What is a 'Liability'
A liability is defined as a company's legal financial debts or obligations that arise during the course of business operations. Liabilities are settled over time through the transfer of economic benefits including money, goods or services. Recorded on the right side of the balance sheet, liabilities include loans, accounts payable, mortgages, deferred revenues and accrued expenses.
BREAKING DOWN 'Liability'
Liabilities are a vital aspect of a company because they are used to finance operations and pay for large expansions. They can also make transactions between businesses more efficient. For example, in most cases, if a wine supplier sells a case of wine to a restaurant, it does not demand payment when it delivers the goods. Rather, it invoices the restaurant for the purchase to streamline the drop off and make paying easier for the restaurant. The outstanding money that the restaurant owes to its wine supplier is considered a liability. In contrast, the wine supplier considers the money it is owed to be an asset.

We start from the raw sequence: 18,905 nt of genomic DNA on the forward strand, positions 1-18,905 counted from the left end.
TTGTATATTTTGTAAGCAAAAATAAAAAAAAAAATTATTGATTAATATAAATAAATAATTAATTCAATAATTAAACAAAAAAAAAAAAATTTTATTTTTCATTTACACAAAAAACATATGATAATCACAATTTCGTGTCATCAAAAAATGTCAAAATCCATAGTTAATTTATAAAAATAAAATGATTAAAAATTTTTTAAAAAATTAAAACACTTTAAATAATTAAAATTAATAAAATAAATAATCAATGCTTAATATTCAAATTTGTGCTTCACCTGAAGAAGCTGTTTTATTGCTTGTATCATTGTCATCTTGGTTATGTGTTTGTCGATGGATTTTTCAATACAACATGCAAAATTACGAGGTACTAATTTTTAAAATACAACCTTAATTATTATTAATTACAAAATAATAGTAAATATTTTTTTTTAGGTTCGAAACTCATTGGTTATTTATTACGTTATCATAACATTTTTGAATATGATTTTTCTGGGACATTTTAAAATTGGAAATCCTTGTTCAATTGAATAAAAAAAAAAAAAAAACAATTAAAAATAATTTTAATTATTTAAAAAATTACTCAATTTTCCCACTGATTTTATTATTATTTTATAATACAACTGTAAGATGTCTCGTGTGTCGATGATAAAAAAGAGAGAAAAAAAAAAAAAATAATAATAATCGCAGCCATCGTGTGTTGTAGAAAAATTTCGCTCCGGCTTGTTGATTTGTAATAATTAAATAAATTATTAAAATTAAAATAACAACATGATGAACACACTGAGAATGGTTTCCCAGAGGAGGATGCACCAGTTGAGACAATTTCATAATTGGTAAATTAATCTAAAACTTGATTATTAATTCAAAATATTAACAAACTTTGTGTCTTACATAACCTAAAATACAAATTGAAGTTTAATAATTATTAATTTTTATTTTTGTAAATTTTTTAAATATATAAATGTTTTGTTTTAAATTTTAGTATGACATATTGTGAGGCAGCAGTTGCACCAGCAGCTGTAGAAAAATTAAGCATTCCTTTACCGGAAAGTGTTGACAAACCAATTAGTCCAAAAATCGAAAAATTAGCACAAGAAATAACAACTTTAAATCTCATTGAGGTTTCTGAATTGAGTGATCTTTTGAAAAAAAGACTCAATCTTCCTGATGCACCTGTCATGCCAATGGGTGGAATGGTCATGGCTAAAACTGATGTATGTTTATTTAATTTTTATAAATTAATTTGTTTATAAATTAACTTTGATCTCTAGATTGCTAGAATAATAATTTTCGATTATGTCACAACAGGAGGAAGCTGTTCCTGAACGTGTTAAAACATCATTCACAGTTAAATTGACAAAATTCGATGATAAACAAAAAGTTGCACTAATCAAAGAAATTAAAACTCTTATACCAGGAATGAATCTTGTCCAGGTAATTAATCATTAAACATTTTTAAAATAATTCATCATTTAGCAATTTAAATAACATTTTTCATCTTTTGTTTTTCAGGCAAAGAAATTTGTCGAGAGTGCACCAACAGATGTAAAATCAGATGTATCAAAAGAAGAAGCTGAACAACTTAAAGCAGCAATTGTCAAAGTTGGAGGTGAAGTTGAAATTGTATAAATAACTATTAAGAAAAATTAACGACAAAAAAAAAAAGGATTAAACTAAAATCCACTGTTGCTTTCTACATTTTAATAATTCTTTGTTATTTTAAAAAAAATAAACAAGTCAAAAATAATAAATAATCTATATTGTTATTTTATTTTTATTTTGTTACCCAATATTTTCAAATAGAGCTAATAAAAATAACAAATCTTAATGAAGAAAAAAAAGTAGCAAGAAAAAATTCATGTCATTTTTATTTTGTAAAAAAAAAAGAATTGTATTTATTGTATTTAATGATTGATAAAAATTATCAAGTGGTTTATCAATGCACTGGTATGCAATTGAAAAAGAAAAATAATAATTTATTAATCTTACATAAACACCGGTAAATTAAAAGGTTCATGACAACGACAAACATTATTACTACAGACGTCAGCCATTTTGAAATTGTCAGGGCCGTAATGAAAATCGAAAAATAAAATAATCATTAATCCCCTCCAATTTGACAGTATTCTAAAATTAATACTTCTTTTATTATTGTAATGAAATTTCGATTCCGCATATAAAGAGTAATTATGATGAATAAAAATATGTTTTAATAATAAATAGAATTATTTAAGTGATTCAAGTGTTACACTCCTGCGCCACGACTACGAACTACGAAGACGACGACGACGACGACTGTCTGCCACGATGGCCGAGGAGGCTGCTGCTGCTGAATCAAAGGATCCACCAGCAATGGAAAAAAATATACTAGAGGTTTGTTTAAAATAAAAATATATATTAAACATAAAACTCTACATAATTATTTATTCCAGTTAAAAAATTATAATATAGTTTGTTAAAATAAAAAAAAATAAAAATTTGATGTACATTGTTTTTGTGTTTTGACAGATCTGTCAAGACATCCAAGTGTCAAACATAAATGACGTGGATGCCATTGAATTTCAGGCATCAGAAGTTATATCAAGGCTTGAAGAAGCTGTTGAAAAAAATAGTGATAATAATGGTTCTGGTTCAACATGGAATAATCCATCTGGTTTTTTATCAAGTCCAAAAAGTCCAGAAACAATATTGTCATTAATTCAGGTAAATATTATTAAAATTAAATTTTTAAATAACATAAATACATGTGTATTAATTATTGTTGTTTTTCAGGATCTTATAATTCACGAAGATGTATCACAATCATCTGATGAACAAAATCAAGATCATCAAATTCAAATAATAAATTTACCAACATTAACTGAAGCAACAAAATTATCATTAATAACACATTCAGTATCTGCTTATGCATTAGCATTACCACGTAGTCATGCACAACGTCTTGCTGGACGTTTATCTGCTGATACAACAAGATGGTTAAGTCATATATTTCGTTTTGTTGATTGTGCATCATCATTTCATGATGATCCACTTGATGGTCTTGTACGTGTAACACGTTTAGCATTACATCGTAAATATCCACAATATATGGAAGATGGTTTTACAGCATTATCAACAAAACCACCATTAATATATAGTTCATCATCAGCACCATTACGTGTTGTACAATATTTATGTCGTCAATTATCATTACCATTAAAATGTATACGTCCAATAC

Other Definitions of Liability
Generally, liability refers to the state of being responsible for something, and this term can refer to any money or service owed to another party. Tax liability, for example, can refer to the property taxes that a homeowner owes to the municipal government or the income tax he owes to the federal government. Liability may also refer to the legal liability of a business or individual. For example, many businesses take out liability insurance in case a customer or employee sues them for negligence.